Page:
Alternative dispute resolution (ADR) provisions in contracts commonly provide for final and binding arbitration of all disputes arising between the parties. Very often parties designate the American Arbitration Association (AAA) as the forum in which disputes will be heard and determined, and specify AAA rules for commercial and other types of disputes to control the process. The parties’ objective in arbitration is a fair, fast, economical, and, in particular kinds of cases, expert result. Parties agree that the decision of arbitrators is final, binding, and may be enforced in judicial proceedings if necessary. Historically, there has been no “appeal” as such from an arbitration decision. Federal and state arbitration laws permit challenges to arbitrators’ decisions only on very narrow grounds that, essentially, go to the fairness and integrity of the process. Arbitrators’ decisions are generally not reviewed by courts for errors in the application of law or in determinations of the facts. However, on November 1, 2013, AAA fundamentally changed the process by implementing new rules to allow for optional AAA appellate review of arbitrators’ decisions based on just such grounds.
The AAA Optional Appellate Arbitration Rules, effective November 1, 2013, allow parties to include, as part of their contractual arbitration provisions, a further provision that the decision of arbitrators may be appealed to a newly established AAA Appeal Tribunal which, specifically, may review those decisions based upon alleged errors of law that are material and prejudicial to a party, and determinations of fact that are “clearly erroneous.” The Appeal Tribunal, comprised of arbitrators selected from a AAA “appellate panel,” may affirm or reverse the underlying arbitration decision, and its decision becomes the final decision in the case.
The newly optional appeal procedure is available only by agreement of the parties. That is to say, it is a matter of contract between the parties. A party may not unilaterally appeal an arbitration decision. The parties’ agreement to allow an appeal under the new rules may be included in the underlying contract that is the basis for the dispute, or by the parties’ “stipulation.” As discussed below, the AAA appellate process is at least arguably counter to the national policy for finality of arbitration awards that is embodied in federal and state laws that have heretofore established the only avenue to overturn arbitration awards. With the optional appeal rules, AAA offers the process to meet parties’ desires to have a “more comprehensive appeal” of an award within the arbitration process itself that could be completed in three months. That said, finality of arbitration is at stake.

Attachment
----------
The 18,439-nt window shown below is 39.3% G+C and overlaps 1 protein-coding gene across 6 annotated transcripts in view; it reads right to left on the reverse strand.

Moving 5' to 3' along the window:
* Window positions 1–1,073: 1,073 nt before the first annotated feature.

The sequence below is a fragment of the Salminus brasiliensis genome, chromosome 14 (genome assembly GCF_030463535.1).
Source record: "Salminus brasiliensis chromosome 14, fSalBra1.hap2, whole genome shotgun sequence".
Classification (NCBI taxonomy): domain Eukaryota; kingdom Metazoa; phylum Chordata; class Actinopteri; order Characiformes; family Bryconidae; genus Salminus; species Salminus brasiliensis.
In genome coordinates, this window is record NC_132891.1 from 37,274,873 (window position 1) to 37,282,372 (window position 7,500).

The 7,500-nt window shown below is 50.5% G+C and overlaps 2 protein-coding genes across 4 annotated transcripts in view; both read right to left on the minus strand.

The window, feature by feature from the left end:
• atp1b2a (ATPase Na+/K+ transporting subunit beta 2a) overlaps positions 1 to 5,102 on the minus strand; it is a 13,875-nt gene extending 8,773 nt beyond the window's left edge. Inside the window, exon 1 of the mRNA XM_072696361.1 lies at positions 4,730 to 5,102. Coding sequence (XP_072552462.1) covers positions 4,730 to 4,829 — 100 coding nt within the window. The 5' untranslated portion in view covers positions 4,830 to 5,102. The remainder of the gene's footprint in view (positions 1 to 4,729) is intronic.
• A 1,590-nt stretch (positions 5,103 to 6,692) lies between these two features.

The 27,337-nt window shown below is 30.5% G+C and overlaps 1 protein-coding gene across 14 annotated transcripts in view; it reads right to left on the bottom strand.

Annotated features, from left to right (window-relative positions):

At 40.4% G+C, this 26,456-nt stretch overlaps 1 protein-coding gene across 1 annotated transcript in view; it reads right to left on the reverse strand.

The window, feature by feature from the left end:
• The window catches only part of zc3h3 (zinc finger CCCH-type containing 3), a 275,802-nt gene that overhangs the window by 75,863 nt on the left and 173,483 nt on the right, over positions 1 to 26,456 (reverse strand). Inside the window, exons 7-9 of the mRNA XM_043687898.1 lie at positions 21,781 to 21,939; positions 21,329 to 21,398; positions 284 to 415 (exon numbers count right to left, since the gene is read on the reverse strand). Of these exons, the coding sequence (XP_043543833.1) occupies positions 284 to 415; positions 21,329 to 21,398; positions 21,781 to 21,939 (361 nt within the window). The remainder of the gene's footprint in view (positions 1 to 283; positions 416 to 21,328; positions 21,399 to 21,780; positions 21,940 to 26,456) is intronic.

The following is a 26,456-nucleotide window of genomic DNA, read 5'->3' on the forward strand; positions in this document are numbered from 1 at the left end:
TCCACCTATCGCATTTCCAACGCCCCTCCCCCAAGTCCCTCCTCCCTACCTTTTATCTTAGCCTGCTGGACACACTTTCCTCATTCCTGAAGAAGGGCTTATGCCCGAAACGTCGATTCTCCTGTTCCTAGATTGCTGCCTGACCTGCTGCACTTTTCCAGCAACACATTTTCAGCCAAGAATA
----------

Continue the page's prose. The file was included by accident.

The Finality of Arbitration
Parties negotiating contracts have historically enjoyed a degree of flexibility in fashioning the terms of arbitration provisions made a part of those contracts. Federal and state arbitration laws reflecting a national policy favoring arbitration require that arbitration provisions in valid contracts be enforced in accordance with their terms. Parties may, for example, specify the arbitration forum and rules, the way arbitrators are chosen, and what their qualifications should be. They may specify particular procedures for obtaining access to documents or information, and even identify the substantive law under which their dispute will be decided. But federal and state arbitration laws also deal with the finality of arbitration decisions by narrowly limiting grounds upon which a party may challenge a decision of arbitrators rendered in accordance with their agreement. Courts, notably led by the United States Supreme Court, have declared that parties may not by their agreement create judicial appeals from final arbitration decisions that are at odds with the narrowly prescribed statutory grounds upon which an arbitration decision could be overturned (vacated). A “wrong” decision is not among those statutory grounds.